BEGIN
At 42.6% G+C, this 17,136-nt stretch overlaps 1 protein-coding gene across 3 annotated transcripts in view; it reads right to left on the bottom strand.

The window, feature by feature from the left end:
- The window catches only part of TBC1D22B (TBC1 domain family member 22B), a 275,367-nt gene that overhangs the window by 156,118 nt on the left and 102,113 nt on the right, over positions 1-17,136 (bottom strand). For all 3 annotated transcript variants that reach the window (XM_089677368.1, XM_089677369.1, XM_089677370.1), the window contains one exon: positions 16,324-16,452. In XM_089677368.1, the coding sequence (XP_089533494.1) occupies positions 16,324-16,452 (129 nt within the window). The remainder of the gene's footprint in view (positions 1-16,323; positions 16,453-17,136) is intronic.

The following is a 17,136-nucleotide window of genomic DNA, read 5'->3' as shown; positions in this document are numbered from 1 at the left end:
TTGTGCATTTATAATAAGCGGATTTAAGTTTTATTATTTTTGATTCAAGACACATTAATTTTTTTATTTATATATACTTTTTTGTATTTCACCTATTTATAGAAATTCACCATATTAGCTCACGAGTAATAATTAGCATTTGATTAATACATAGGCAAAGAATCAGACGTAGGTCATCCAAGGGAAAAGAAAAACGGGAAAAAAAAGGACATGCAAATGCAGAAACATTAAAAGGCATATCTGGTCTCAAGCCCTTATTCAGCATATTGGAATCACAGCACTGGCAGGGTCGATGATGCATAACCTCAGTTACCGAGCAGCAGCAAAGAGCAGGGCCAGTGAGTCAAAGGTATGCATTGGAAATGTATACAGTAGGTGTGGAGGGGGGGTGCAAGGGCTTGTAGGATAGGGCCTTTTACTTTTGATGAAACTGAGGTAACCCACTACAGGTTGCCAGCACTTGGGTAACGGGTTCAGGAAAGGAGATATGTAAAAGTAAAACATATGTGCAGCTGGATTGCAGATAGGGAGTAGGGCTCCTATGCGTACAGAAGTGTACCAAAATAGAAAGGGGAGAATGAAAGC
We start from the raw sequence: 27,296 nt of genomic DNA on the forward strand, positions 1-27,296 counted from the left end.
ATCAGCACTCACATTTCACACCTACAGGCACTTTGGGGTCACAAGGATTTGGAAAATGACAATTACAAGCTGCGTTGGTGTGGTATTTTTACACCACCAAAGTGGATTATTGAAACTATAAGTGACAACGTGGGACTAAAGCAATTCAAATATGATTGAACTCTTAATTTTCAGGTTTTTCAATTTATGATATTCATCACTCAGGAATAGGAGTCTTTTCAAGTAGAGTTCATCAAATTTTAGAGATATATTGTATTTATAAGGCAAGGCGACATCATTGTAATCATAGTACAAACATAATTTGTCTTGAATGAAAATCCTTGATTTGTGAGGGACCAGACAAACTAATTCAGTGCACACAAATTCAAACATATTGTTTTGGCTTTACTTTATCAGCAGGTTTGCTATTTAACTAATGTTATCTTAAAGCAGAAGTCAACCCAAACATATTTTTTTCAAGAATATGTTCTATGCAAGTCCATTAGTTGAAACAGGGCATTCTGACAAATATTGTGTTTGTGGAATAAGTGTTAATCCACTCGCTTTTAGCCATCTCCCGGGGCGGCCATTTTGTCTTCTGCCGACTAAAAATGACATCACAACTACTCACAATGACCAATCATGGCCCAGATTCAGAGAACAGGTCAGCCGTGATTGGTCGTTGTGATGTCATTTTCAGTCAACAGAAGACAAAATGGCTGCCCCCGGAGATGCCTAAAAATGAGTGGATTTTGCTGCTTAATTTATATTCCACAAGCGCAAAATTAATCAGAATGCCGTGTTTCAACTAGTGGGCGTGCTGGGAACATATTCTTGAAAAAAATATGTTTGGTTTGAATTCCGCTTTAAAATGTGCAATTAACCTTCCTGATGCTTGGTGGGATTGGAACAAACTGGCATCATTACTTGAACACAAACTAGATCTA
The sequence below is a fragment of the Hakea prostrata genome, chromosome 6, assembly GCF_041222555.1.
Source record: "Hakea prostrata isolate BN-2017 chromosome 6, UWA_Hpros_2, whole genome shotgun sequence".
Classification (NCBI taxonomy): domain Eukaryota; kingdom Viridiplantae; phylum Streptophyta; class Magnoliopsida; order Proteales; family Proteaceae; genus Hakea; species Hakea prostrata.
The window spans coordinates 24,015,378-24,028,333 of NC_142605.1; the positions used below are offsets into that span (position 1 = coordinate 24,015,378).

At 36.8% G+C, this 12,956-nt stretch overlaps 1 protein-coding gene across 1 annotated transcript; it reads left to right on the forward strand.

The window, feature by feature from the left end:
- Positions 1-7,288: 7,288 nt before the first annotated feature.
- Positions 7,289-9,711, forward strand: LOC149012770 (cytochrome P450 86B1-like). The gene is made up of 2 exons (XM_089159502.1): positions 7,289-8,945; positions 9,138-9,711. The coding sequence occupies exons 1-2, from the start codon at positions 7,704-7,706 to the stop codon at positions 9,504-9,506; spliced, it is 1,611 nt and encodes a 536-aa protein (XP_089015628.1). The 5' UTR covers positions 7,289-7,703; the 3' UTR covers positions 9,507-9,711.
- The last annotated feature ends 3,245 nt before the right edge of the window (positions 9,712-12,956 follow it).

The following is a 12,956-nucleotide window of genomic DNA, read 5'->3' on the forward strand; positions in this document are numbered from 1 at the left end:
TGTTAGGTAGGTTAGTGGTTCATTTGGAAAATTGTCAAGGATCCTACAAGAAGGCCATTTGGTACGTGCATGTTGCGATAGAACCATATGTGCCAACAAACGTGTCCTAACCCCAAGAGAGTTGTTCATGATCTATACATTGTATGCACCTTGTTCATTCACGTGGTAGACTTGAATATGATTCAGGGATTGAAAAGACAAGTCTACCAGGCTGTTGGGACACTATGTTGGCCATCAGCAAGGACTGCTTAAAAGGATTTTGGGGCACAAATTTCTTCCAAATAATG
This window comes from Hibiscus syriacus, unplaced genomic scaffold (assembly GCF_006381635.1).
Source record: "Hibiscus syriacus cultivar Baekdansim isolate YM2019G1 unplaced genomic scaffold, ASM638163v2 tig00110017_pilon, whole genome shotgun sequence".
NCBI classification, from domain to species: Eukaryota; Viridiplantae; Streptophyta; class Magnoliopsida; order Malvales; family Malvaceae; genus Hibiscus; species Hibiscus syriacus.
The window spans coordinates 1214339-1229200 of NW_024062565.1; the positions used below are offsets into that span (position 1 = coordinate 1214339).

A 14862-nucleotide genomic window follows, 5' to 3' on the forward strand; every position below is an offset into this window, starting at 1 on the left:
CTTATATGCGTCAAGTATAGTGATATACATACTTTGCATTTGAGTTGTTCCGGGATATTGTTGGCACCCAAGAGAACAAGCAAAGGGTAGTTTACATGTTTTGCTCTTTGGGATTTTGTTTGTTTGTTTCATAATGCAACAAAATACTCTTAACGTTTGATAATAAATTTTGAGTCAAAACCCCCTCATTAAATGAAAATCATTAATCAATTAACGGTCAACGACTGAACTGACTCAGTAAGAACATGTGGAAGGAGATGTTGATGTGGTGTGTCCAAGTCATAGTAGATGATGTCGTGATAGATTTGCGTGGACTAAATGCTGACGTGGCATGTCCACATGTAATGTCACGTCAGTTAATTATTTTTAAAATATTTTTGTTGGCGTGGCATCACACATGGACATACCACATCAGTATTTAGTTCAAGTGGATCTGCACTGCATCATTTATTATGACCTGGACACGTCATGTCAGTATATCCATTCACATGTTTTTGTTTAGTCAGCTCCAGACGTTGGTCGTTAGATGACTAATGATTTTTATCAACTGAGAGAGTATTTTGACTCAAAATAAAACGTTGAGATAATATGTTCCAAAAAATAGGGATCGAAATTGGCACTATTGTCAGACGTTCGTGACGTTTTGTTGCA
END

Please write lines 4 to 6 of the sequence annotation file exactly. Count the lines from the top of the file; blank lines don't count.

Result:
The following is a 17,136-nucleotide window of genomic DNA, read 5'->3' as shown; positions in this document are numbered from 1 at the left end:
TTGTGCATTTATAATAAGCGGATTTAAGTTTTATTATTTTTGATTCAAGACACATTAATTTTTTTATTTATATATACTTTTTTGTATTTCACCTATTTATAGAAATTCACCATATTAGCTCACGAGTAATAATTAGCATTTGATTAATACATAGGCAAAGAATCAGACGTAGGTCATCCAAGGGAAAAGAAAAACGGGAAAAAAAAGGACATGCAAATGCAGAAACATTAAAAGGCATATCTGGTCTCAAGCCCTTATTCAGCATATTGGAATCACAGCACTGGCAGGGTCGATGATGCATAACCTCAGTTACCGAGCAGCAGCAAAGAGCAGGGCCAGTGAGTCAAAGGTATGCATTGGAAATGTATACAGTAGGTGTGGAGGGGGGGTGCAAGGGCTTGTAGGATAGGGCCTTTTACTTTTGATGAAACTGAGGTAACCCACTACAGGTTGCCAGCACTTGGGTAACGGGTTCAGGAAAGGAGATATGTAAAAGTAAAACATATGTGCAGCTGGATTGCAGATAGGGAGTAGGGCTCCTATGCGTACAGAAGTGTACCAAAATAGAAAGGGGAGAATGAAAGC
We start from the raw sequence: 27,296 nt of genomic DNA on the forward strand, positions 1-27,296 counted from the left end.